Delegation is a wonderful thing, if done well: you get support to achieve your goals by passing them to someone else to deliver; and the person delegated to feels trusted, and gets a chance to contribute.
But delegation is traditionally done downwards: from a boss to a more junior member of staff.
This doesn’t always need to be the case.
There are times when it makes sense to delegate sideways, or even upwards.
This article sets out 4 situations where you need to delegate differently - and 4 tips on how to do it well.
1. When someone else has a better skillset than you
When I was working for the UK in Brussels, I used to lead a small team for each negotiation.
My job was to manage the negotiating process: get as much information as possible from stakeholders, plan our negotiating strategy, and lead the negotiation in the room.
It was not my job to be an expert in the technical detail of the legislation: for that, I relied on my UK policy experts.
It was not only completely appropriate, but vital to our success as a team, that we each focused on our own area of expertise - and used the expertise of the other members for the rest.
You can do the same: is there an expert whose view is crucial to a particular task?
If so, delegate it to them.
2. When you have competing organisational priorities that need to take precedence
We all get snowed under at times.
If you recognise that something important is not going to get done because you are dealing with something even more important - delegate it.
3. When someone else has access to vital resources (and you don’t)
Some decisions will always need particular authority: for example, spending money, if you don’t hold the budget.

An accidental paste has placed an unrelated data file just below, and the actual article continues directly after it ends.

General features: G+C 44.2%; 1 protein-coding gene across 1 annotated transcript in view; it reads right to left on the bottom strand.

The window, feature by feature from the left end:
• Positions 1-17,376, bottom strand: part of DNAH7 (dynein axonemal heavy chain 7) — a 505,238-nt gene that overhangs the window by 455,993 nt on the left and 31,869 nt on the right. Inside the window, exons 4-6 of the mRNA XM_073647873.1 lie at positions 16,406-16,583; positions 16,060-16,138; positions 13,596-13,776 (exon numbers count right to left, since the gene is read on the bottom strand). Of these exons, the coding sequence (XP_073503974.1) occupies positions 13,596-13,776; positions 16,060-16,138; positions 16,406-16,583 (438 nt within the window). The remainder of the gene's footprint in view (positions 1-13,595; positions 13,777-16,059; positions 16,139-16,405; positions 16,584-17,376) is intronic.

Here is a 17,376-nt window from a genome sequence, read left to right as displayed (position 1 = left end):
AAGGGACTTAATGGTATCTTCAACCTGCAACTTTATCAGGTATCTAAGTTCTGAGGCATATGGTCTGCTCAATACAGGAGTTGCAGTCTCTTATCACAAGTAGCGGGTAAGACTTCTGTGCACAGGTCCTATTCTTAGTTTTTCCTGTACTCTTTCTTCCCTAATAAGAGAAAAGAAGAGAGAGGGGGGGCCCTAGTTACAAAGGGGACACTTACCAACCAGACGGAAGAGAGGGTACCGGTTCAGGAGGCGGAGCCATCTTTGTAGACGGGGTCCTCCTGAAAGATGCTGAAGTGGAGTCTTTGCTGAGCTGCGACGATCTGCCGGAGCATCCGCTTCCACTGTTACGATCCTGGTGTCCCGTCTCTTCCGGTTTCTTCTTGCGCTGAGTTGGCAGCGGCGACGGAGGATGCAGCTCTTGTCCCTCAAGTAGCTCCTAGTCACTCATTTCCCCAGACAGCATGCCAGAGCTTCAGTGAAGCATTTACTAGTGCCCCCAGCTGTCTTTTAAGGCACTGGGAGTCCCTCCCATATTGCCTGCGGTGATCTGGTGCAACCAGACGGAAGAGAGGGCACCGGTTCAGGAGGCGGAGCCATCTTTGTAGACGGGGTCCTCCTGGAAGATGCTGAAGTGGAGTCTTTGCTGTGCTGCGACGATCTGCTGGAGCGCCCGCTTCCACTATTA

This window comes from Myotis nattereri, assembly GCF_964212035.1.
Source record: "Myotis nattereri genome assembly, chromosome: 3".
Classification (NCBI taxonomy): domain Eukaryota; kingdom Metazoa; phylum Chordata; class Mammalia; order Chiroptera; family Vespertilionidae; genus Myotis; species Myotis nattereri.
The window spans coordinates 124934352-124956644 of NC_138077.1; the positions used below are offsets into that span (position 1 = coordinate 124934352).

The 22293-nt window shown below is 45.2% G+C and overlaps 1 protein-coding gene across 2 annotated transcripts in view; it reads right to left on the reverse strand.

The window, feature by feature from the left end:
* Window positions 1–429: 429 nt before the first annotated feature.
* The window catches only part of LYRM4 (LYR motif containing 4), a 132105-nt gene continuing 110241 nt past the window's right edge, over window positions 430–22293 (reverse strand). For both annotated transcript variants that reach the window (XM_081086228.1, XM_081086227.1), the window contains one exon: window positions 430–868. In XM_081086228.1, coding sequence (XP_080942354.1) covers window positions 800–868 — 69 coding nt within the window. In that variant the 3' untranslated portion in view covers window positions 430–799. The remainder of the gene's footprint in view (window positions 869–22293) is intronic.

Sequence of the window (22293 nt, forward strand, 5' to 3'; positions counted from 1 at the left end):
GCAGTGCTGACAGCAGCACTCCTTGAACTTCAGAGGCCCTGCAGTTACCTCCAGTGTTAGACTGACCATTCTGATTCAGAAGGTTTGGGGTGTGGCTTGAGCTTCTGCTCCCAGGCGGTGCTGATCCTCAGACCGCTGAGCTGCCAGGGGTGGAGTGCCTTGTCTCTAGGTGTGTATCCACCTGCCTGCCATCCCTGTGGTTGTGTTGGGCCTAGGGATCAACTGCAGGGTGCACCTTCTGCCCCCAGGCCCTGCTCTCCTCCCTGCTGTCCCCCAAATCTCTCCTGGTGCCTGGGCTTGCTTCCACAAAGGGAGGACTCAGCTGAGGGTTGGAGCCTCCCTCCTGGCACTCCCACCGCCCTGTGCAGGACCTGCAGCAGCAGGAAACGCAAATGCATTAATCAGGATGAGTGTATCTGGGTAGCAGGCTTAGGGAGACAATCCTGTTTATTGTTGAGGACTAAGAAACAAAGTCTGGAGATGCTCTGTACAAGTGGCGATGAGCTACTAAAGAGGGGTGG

In these situations, you will have to delegate your action to the person who actually has the power to deliver it.
4. When the situation requires greater political clout to resolve
I remember being in support of my Director at a cross-Whitehall Cabinet Office meeting.
I had been attempting to resolve a sticky issue with my counterparts - but none of us were senior enough to be able to make the call.
So, I delegated upwards.
I remember looking around at these Permanent Secretary-level civil servants, hearing them resolve the discussion, and thinking: “this is what they are here for!”
And it’s true: you will come across decisions that are “above your paygrade”.
Recognise that - and delegate them upwards.
So, now you know when to delegate sideways or upwards.
The next crucial question is how to do this effectively.
Make sure the task is communicated clearly and comprehensively.
This needs to include what you’ve done so far; any information on progress; the deadline; who else is interested; and the desired outcome (if there is one).
This is not a way to avoid doing any work!
You can’t delegate everything, all the time.
Concentrate on delegating sideways and upwards only when truly necessary.
And in between, make sure you deliver effectively yourself.
Otherwise it will begin to look like you’re shirking rather than managing resources strategically…
3. Quid pro quo
This is also not a one-way street.
It is better to be clear (when delegating to colleagues) that you will also be happy to be delegated to, in return.
And it is always best to be grateful, and give positive (and if necessary, constructive) feedback as appropriate.
4. Build positive relationships